Depending on who you believe, the departure of White House chief of staff John Kelly is either imminent or “fake news.” Under President Trump, today’s fake news often becomes tomorrow’s confirmed headline.
What is beyond dispute is that Kelly’s attempt to impose order on Trump’s wild West Wing is a failure, at least by comparison to his predecessors.
That of course may be an unfair standard by which to judge Kelly. Most previous presidents came into office with disciplined political operations that translate well to the workings of the White House and advisers whom they trust. Trump essentially inherited all that from the Republican National Committee, with his most trusted confidantes actually having little to no Washington experience.
Trump is also a businessman used to having substantial control over those within his chain of command, and a wealthy celebrity accustomed to getting whatever he wanted for virtually his whole adult life. Add the fact that he came in to the Oval Office with an unrealistic understanding of the powers of the presidency and the chief of staff’s task is nearly impossible, only marginally better than serving as Trump’s press secretary.
Kelly has manifestly been more successful at getting things to run smoothly than Reince Priebus, the previous chief of staff who came to the president from the RNC. But it was inevitable that Trump would chew through the leash eventually. And if you don’t control his Twitter account, ultimately what control do you really have?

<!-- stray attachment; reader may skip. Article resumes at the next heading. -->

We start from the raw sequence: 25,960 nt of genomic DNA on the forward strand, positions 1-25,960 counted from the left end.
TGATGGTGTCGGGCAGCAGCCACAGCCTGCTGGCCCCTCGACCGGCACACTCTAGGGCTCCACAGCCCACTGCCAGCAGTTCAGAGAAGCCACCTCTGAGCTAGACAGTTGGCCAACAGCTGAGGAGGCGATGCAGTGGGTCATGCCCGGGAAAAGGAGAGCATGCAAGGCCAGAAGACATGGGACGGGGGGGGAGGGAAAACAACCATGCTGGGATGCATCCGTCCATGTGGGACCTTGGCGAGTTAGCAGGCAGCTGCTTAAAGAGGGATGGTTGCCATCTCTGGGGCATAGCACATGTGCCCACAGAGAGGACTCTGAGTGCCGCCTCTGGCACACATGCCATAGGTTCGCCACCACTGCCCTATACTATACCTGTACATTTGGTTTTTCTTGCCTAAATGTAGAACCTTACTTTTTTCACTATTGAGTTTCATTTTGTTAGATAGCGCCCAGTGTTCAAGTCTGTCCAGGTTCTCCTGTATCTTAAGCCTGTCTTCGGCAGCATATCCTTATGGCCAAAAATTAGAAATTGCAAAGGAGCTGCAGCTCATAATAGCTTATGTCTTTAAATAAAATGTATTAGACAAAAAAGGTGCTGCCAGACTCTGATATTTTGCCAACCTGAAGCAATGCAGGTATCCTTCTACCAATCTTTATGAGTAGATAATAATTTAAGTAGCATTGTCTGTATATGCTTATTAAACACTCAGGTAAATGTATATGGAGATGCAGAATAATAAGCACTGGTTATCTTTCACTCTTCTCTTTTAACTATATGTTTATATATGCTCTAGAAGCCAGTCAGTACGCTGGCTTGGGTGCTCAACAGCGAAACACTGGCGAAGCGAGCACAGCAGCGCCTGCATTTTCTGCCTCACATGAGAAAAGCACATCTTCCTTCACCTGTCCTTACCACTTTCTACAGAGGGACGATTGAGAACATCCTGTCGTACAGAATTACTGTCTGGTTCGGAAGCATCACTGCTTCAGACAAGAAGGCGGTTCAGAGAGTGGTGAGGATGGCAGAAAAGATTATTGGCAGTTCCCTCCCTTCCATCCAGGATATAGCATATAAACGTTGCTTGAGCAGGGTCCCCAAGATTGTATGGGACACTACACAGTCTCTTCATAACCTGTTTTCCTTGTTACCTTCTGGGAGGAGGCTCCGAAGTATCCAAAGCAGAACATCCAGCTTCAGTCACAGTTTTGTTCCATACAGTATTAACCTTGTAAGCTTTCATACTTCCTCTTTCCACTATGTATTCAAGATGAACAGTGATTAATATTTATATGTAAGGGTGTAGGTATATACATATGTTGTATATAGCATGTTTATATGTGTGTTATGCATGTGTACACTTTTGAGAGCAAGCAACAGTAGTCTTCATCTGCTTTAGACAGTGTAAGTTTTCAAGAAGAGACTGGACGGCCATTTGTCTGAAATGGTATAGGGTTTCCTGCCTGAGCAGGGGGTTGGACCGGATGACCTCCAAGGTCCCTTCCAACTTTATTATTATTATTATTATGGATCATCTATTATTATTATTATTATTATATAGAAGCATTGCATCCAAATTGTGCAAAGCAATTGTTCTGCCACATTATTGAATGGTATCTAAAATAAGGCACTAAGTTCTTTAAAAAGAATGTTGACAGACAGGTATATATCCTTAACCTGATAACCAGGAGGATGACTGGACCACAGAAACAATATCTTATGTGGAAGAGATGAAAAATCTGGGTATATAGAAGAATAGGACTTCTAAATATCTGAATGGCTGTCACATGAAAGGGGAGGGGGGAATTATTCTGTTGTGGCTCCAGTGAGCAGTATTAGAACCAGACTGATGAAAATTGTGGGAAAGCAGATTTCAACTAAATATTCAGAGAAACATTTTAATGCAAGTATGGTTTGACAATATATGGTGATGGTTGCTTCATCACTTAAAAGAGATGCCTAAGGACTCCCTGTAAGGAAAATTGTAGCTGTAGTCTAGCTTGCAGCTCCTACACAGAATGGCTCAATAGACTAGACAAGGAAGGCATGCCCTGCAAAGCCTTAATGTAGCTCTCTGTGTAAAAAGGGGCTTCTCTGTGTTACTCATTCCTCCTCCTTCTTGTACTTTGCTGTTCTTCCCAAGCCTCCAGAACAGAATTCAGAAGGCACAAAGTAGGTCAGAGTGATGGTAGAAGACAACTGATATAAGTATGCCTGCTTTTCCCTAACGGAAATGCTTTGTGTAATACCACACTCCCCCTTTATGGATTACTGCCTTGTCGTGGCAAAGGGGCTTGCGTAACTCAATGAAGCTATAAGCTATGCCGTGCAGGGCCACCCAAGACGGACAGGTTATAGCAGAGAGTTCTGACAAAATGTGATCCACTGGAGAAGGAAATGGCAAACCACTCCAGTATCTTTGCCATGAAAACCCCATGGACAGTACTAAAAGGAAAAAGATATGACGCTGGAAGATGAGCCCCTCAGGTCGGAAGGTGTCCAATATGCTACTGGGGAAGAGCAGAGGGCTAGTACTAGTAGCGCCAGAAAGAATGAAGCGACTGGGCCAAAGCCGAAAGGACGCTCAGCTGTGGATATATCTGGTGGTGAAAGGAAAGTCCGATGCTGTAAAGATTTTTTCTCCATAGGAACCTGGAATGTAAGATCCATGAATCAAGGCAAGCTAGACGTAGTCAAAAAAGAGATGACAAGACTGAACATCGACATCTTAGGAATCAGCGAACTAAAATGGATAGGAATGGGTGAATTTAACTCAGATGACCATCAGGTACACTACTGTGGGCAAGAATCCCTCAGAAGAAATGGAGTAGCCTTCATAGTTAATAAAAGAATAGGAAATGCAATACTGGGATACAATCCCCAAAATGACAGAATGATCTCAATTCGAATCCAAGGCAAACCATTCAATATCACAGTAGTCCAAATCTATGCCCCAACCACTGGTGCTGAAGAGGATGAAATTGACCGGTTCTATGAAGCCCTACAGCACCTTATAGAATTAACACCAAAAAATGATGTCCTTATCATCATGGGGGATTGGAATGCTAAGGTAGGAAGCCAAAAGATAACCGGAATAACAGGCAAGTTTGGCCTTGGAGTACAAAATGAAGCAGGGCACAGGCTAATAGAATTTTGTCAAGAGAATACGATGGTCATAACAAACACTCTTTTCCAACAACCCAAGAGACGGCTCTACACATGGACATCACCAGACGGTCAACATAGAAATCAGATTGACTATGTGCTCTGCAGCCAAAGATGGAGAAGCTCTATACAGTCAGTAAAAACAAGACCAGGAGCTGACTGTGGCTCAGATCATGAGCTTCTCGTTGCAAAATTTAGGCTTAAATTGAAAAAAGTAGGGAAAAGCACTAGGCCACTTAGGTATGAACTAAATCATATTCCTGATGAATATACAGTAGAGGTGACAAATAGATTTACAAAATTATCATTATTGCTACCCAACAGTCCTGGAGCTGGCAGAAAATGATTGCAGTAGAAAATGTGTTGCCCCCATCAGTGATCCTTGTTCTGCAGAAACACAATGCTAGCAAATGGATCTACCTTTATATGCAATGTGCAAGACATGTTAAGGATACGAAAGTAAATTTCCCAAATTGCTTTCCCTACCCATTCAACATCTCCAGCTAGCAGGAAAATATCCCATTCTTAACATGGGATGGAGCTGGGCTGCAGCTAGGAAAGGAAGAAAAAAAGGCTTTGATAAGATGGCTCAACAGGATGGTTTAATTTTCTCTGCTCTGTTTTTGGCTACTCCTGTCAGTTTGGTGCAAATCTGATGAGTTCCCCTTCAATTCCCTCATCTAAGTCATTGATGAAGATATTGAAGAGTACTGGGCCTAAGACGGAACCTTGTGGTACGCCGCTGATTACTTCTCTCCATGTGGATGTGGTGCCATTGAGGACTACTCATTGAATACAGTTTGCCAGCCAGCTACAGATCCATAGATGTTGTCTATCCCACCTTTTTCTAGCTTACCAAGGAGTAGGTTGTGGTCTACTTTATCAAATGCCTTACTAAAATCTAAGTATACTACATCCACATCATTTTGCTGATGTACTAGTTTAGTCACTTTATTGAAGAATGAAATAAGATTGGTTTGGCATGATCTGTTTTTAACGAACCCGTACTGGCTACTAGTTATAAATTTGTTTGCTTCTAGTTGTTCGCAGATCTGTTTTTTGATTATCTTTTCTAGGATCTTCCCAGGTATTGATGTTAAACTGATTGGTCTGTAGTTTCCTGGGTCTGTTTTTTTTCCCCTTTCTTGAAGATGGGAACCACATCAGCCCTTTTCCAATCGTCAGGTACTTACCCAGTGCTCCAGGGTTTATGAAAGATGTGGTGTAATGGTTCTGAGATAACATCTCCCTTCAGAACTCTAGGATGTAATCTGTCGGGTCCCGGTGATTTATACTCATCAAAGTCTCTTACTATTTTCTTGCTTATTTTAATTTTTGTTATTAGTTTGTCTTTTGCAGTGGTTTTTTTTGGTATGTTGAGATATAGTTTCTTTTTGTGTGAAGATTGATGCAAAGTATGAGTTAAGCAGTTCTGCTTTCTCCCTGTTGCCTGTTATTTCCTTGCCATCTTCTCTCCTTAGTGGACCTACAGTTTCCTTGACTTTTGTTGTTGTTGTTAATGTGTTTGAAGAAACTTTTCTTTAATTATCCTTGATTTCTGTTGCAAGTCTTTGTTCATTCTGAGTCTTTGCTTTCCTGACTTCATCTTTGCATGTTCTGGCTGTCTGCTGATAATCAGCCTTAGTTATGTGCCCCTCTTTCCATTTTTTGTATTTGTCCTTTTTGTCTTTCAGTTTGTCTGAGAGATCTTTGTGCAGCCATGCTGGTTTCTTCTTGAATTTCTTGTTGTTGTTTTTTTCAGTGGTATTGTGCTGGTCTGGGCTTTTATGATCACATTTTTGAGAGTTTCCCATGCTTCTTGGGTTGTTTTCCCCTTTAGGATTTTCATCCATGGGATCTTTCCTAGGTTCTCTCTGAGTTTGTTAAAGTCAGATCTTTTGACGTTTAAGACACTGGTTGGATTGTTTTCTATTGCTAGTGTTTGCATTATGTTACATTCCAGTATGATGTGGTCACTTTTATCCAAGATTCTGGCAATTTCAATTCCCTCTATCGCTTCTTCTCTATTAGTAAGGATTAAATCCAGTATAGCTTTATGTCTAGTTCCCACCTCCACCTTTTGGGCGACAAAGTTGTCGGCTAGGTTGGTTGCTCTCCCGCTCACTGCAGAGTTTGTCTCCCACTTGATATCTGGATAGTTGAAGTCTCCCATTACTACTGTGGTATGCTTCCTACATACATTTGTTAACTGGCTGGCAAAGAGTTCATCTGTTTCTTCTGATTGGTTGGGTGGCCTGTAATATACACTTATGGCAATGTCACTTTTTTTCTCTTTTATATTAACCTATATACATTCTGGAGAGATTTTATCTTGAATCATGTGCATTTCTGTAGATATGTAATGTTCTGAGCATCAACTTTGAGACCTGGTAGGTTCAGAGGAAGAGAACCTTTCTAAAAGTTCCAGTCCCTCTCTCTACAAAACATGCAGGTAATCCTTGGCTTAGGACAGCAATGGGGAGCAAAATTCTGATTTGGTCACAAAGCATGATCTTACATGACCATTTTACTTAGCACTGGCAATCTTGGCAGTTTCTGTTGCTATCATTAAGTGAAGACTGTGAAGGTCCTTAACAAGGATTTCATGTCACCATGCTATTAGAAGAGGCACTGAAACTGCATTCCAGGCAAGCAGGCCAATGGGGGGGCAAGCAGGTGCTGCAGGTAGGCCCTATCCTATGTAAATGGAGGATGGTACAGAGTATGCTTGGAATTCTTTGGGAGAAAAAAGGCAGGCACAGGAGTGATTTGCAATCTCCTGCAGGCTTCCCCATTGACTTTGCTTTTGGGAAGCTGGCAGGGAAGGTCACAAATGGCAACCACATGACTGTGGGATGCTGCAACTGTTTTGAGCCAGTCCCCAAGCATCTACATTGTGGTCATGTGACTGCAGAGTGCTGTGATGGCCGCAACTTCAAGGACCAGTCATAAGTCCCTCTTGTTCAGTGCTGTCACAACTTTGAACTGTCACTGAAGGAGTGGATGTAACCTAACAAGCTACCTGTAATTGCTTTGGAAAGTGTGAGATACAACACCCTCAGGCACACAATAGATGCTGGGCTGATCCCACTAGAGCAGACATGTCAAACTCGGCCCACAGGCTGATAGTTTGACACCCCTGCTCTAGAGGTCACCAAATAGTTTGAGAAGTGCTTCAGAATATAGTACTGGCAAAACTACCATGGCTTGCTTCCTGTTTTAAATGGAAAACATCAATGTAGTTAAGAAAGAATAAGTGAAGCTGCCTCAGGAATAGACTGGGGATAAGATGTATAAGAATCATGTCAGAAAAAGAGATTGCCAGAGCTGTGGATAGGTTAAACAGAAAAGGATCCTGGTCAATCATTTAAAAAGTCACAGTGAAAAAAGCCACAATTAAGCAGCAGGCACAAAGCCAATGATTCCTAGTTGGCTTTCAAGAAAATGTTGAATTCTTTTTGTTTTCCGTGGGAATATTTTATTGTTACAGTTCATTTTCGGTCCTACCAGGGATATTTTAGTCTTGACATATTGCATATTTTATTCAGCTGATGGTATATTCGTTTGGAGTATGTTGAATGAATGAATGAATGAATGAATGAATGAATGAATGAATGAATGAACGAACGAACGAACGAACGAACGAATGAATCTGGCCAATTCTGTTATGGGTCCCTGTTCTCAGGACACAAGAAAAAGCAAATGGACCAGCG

As he reaches midterm, Trump has grown more comfortable with the job of being president. With that increased comfort has come a desire to put his stamp on things, gradually marginalising the people trying to contain him or tell him no.
Top economic adviser Gary Cohn tried to warn Trump off tariffs and trade wars, a rare policy area on which the president has been consistent since the 1980s. Secretary of State Rex Tillerson sought to keep Trump in the Paris climate accord and the Iran deal. They are both gone.
Some congressional Republicans hoped to sate Trump’s appetite for protectionism with border adjustment, marketing it as an import tax. For all the talk about how Trump agrees with the last person he speaks to, he has seen through these maneuvers and continued to press for what he really wants. The people trying to manage him can delay but not deny.
It is said that the people working for Trump are split into two camps more important than any of the various ideological factions within the White House. There are those who try to constrain him and those who enable him.
What there hasn’t been to a great enough extent is people who share Trump’s impulses and try to channel them more effectively. Kelly, who has some of Trump’s instincts and is viewed by the president as a peer, had the chance for this but hasn’t done so.
Former Fox News executive Bill Shine as a potential White House communications director sounds like the kind of hire who might deliver on this front. Mick Mulvaney, a rumoured Kelly replacement who has been surprisingly creative at both the Consumer Financial Protection Bureau and the Office of Management and Budget, may too.
Trump likes his generals and was said to want Kelly’s military style as chief of staff. What works best in the Trump White House is not discipline, however, but creative destruction.
W. James Antle III is politics editor of the Washington Examiner and author of Devouring Freedom: Can Big Government Ever Be Stopped?